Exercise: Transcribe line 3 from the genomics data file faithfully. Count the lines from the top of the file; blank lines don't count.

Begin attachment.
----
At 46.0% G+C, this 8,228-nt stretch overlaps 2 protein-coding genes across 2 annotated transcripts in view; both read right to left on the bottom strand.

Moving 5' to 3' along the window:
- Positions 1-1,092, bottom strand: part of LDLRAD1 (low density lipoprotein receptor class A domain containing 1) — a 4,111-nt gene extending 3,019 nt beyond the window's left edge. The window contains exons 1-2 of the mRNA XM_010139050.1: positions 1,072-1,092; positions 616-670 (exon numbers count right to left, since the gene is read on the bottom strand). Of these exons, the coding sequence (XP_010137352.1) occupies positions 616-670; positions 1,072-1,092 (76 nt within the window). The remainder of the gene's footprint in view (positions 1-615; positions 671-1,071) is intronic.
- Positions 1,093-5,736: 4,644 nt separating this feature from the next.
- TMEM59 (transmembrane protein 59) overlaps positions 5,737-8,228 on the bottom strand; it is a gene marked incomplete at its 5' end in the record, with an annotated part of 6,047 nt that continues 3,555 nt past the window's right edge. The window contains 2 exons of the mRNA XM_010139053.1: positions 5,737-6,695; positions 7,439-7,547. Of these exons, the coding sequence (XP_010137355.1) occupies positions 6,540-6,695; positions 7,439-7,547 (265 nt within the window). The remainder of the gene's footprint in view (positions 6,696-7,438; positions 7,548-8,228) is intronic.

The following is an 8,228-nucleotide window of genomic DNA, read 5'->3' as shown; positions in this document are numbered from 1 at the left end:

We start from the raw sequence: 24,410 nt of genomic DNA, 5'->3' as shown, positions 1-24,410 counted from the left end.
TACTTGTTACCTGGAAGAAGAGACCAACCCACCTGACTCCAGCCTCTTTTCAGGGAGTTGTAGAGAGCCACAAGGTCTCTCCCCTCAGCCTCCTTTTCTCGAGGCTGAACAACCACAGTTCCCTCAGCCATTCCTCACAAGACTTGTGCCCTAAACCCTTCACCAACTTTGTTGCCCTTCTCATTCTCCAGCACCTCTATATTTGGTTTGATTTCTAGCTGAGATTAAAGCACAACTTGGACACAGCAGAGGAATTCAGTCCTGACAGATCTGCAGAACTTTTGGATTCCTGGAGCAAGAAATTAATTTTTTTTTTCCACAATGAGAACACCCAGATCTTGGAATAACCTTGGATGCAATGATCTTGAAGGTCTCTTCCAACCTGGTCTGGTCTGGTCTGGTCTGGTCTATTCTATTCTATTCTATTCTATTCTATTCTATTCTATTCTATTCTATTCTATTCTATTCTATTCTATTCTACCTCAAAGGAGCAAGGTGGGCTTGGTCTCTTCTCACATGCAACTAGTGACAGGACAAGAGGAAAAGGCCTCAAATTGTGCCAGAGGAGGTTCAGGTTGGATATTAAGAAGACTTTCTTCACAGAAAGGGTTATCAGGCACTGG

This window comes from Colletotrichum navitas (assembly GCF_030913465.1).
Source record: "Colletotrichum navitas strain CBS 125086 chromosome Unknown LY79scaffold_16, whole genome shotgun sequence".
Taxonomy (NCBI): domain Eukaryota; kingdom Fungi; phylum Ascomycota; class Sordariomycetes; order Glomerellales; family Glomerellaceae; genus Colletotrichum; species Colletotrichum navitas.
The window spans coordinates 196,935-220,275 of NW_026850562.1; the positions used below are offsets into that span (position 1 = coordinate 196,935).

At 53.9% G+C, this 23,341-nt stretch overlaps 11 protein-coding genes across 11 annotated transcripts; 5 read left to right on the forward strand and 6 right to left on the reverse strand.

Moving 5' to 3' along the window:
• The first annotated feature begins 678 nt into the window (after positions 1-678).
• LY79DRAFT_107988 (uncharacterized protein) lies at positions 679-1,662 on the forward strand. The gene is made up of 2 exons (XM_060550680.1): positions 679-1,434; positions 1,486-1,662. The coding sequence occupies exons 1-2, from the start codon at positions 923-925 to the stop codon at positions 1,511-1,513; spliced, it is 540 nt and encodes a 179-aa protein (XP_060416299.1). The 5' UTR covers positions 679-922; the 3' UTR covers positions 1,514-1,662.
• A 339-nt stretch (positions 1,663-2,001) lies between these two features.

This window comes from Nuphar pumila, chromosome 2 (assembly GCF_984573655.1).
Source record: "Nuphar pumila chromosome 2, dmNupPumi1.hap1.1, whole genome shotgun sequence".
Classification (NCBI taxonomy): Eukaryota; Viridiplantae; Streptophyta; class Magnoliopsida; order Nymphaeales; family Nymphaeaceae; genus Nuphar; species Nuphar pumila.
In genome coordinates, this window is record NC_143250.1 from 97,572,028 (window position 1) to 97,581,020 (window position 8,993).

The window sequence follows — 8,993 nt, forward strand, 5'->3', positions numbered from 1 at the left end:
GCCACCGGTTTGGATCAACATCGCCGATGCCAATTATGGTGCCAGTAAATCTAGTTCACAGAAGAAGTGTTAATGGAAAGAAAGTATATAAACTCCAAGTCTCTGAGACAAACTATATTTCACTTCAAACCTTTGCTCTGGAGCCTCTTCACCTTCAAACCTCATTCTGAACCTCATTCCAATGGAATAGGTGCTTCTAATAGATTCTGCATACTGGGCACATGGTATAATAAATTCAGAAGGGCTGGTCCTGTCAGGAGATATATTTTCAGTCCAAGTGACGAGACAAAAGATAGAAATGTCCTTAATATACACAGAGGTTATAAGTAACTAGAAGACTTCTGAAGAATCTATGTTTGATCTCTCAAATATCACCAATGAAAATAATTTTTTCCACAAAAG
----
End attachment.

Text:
- Positions 1-1,092, bottom strand: part of LDLRAD1 (low density lipoprotein receptor class A domain containing 1) — a 4,111-nt gene extending 3,019 nt beyond the window's left edge. The window contains exons 1-2 of the mRNA XM_010139050.1: positions 1,072-1,092; positions 616-670 (exon numbers count right to left, since the gene is read on the bottom strand). Of these exons, the coding sequence (XP_010137352.1) occupies positions 616-670; positions 1,072-1,092 (76 nt within the window). The remainder of the gene's footprint in view (positions 1-615; positions 671-1,071) is intronic.